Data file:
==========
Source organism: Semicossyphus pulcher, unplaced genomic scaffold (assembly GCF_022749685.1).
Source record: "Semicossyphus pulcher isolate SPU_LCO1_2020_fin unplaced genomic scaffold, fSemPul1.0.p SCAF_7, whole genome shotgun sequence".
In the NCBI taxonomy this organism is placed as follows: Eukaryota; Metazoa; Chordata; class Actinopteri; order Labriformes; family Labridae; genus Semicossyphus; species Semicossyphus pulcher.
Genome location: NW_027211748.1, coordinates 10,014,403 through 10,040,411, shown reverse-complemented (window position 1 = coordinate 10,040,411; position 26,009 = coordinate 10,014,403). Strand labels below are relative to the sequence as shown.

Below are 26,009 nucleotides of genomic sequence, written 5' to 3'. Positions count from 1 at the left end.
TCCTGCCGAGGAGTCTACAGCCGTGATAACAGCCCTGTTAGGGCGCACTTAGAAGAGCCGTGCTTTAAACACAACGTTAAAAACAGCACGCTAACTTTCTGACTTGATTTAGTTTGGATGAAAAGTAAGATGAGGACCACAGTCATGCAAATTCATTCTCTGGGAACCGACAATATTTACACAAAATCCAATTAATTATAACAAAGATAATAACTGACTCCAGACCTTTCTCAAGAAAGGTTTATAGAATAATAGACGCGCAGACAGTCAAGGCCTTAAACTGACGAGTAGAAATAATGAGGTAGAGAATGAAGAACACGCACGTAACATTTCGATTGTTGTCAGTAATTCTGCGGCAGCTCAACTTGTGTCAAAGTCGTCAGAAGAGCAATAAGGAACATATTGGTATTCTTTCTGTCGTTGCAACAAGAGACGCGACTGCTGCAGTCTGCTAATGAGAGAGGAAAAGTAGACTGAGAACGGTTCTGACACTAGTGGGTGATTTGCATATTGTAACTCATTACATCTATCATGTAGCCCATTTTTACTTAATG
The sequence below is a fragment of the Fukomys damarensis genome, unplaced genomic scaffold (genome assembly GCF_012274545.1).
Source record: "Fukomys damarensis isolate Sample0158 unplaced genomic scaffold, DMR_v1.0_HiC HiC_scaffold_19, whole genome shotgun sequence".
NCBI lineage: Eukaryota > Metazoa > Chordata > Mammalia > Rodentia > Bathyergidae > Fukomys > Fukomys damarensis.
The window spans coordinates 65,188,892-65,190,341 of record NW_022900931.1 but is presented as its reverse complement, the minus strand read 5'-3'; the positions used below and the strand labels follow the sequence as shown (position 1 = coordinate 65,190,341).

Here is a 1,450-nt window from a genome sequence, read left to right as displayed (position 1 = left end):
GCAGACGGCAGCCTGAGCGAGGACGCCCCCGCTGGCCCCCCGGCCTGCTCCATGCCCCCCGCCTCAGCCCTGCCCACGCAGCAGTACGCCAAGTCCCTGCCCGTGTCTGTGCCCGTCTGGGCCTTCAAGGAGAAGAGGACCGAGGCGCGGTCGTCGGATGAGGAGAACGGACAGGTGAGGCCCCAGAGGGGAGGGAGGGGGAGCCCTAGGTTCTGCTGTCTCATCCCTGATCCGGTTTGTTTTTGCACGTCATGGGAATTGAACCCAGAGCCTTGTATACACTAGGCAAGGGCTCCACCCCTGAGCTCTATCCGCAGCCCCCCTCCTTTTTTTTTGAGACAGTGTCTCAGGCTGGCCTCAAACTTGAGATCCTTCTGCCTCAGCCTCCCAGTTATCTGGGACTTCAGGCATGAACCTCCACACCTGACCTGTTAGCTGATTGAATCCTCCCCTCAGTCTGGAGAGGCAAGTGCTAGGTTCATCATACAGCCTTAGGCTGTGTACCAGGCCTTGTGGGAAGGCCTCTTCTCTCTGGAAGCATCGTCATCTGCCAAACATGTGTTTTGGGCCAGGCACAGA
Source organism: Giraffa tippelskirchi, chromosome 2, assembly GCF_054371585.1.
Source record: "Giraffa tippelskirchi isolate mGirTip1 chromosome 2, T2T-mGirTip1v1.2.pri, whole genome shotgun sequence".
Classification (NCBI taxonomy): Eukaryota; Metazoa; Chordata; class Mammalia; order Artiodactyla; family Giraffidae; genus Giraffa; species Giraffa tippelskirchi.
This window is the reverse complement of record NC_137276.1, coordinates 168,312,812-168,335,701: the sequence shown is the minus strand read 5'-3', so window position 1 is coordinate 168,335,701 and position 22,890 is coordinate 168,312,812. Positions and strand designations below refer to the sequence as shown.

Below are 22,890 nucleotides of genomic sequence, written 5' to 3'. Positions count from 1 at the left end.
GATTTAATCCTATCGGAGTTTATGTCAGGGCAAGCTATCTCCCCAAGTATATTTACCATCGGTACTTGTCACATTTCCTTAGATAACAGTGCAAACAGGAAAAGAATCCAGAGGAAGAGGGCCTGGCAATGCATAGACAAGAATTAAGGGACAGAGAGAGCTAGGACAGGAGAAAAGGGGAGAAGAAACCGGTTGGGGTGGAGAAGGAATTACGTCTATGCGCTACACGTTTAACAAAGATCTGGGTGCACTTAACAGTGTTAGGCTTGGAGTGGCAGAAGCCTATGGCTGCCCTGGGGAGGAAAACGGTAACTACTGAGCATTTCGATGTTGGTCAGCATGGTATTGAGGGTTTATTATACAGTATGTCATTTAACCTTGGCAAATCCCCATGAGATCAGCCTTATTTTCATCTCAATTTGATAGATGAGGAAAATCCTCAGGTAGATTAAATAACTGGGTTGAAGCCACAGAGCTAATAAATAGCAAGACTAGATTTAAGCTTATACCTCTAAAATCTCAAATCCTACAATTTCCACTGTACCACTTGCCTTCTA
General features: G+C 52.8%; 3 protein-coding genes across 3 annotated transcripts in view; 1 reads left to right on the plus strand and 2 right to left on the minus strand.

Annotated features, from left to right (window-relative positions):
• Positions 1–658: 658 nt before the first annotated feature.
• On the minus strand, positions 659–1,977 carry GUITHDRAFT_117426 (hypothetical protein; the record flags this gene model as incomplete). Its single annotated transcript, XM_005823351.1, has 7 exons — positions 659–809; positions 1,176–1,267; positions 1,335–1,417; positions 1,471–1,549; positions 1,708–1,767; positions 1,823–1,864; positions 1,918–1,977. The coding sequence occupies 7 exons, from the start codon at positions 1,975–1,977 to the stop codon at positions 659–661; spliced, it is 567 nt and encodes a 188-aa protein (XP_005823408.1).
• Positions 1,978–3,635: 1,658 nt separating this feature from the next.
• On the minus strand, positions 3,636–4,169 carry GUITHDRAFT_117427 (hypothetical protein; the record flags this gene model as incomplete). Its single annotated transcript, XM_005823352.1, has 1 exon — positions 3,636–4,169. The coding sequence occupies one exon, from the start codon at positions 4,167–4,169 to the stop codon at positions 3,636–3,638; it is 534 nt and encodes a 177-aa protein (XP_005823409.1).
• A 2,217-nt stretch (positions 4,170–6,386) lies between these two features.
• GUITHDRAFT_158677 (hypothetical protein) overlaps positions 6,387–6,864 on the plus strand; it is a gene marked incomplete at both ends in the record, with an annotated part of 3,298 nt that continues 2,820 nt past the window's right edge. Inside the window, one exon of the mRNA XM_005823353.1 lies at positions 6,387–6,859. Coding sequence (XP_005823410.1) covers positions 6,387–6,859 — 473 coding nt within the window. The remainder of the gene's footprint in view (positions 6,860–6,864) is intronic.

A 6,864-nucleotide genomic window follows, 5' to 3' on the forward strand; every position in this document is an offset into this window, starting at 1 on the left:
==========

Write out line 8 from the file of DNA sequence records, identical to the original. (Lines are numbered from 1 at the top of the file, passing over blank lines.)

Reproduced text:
Source record: "Fukomys damarensis isolate Sample0158 unplaced genomic scaffold, DMR_v1.0_HiC HiC_scaffold_19, whole genome shotgun sequence".